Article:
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Old 01-09-2016, 06:18 AM   #1
menzies's Avatar
City: Jacksonville
Country: USA
Vessel Name: SONAS
Vessel Model: Grand Alaskan 53
Join Date: May 2014
Posts: 1,142
Broker Stories - Good And Bad

We all probably have them, so post them up! The good guys and the not-so-good guys.

Here is mine from last week.

We surveyed and sea trialed a boat in October. It failed pretty badly. For example the hull had been left unpainted for seemingly years and the epoxy has been eaten through to the gel coat. A number of electronics wouldn't boot up (like autopilot), and the ammeter on the AC panel had been bypassed and the panel kept blowing everything we tried a load.

But the biggest issue was that one of the engines overheated (and low oil came up) when we started to go through the higher RPMs.

We offered a price that would cover us fixing everything plus a bit for our risk if there was anything else, but couldn't come to an agreement. The broker said that the owner was going to fix everything and continue marketing the boat.

We were going to look at other boats last Saturday, so before doing that we decided to check on the status of the boat we were interested in. Thursday (New Year's Eve) I asked my broker to contact the other broker to see where they were with the maintenance.

The answer was "The electrical and electronics have all been fixed, it is in the yard having the bottom done, and they found the issue with the engine. A large industrial sized bag had been pulled up into that engine's raw water intake and was causing the overheating!"

When my broker called with the update I told him that I guess we could comfortably move on to other boats with a clear mind.

The boat we were considering doesn't have intakes. It has a sea chest which fed both engines and genset. Any "large industrial sized bag" sucked into the sea chest would affect everything. Plus when we hauled during the survey my surveyor used a flashlight to check up inside the sea chest and found nothing.

Ah, life!

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Old 01-09-2016, 07:09 AM   #2
O C Diver's Avatar
City: Fort Myers, FL... Summers in Crisfield, MD
Country: USA
Vessel Name: Slow Hand
Vessel Model: Cherubini Independence 45
Join Date: Dec 2010
Posts: 3,380
Have bought 3 boats through brokers. Each time used the seller's broker and was able to negotiate a significant price reductions. Did my own presurvey and then had a complete survey done. On the trawler, the broker helped me negotiate an additional price reduction after survey for neglected engine and generator maintenance. Found all 3 brokers to be very professional and did whatever I needed them to do. Not sure if the sellers were as happy based on the price reductions, but they did get there boats sold. I've been very happy with these 3 experiences.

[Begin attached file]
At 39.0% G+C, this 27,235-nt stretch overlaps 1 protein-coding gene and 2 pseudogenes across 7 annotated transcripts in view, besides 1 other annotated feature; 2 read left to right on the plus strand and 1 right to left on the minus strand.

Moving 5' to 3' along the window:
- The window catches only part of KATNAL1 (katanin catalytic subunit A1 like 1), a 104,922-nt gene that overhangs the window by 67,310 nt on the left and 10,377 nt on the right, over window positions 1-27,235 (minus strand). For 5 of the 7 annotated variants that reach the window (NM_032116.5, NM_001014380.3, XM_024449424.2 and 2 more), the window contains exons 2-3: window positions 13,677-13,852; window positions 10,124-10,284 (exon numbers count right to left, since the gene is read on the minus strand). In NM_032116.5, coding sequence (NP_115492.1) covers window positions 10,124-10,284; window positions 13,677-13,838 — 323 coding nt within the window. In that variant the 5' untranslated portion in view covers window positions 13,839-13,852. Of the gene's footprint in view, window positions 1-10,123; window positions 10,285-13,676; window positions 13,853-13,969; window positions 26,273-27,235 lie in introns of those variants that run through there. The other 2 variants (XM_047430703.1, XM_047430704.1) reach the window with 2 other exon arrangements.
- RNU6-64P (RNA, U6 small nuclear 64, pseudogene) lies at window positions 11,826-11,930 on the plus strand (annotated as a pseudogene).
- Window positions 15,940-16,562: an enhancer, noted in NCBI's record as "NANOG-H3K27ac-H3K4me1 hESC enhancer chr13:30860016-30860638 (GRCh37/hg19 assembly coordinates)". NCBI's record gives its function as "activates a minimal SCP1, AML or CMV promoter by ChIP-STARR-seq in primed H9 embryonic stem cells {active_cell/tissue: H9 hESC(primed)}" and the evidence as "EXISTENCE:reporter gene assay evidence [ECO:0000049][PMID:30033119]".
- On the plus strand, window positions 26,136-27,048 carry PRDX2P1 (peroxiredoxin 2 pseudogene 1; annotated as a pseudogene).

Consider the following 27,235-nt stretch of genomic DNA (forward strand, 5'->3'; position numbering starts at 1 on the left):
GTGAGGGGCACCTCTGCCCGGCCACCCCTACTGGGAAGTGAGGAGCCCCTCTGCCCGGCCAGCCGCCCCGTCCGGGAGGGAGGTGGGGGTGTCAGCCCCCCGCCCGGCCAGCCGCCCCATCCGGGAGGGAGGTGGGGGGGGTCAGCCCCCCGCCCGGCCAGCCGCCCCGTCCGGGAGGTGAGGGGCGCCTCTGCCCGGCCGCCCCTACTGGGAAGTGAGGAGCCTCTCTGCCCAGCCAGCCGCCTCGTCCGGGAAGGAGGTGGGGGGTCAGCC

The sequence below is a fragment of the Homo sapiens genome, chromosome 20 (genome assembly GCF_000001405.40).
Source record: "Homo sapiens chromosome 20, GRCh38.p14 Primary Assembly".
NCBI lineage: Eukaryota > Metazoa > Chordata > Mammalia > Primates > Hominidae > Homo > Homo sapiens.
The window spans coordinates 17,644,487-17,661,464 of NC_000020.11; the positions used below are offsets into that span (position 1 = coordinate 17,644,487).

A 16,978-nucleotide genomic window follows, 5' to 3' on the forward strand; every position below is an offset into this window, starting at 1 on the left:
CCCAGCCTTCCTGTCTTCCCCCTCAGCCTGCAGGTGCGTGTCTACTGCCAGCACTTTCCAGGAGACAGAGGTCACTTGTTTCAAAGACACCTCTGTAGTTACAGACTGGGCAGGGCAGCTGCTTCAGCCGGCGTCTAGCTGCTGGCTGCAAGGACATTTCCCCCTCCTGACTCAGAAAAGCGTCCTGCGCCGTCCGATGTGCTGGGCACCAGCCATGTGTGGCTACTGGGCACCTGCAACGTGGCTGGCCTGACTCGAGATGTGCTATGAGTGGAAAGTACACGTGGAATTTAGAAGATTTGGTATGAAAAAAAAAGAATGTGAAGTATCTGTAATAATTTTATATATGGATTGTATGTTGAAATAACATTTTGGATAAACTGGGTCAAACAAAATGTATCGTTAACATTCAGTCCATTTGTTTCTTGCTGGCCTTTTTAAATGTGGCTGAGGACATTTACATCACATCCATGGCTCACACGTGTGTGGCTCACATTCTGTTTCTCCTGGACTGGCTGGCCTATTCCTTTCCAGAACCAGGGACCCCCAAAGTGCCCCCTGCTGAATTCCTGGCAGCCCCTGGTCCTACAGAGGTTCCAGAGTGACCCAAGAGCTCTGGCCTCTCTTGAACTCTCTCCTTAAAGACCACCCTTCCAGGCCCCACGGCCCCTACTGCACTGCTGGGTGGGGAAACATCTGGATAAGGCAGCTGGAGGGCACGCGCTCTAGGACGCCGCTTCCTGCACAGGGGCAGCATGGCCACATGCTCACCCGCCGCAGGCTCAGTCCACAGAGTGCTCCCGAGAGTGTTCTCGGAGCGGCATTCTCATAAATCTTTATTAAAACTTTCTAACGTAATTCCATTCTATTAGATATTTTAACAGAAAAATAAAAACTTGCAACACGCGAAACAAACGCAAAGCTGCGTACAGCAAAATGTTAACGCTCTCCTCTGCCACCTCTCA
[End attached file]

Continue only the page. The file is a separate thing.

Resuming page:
Probably interacted with 40+ brokers looking for my trawler. Some were great; most I could work with; 3 I would have happily run over if they were standing in the road.


I'm tired of fast moves, I've got a slow groove, on my mind.....
I want to spend some time, Not come and go in a heated rush.....
"Slow Hand" by The Pointer Sisters
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Old 01-09-2016, 09:11 AM   #3
djmarchand's Avatar
City: Essex, Ct
Country: USA
Vessel Name: Bella
Vessel Model: Mainship Pilot 34
Join Date: Aug 2012
Posts: 2,002
The good:

My broker found a local surveyor that would take a look at a boat I was interested in a thousand miles from home for a few bucks. Reported it was crap, end of looking at it. Saved me hundreds of dollars in airfare.

My broker turned a disastrous survey on the boat I was selling into a final sale.

While looking for boats on the Florida trip discussed below, we looked at another boat but it wasn't for us. A few weeks later that broker called and said that they just got a trade in for a pristine boat exactly what I wanted. Negotiated a price long distance, flew down to watch the survey and found absolutely nothing wrong. Closed the deal the next day.

The bad:

I flew a thousand miles to look at a boat in Florida and when I got there I learned that it had a contract on it for two weeks.

When I was a broker myself in Annapolis, I sold a boat in Florida. The buyer needed the keel bolts replaced after the sale was closed. The Florida broker told the yard doing the work to go ahead and do a bottom job without the buyer's knowledge. The yard held the boat hostage and the buyer ended up paying for it.

So, for Florida brokers- two bad and one good. For Annapolis brokers, two good.

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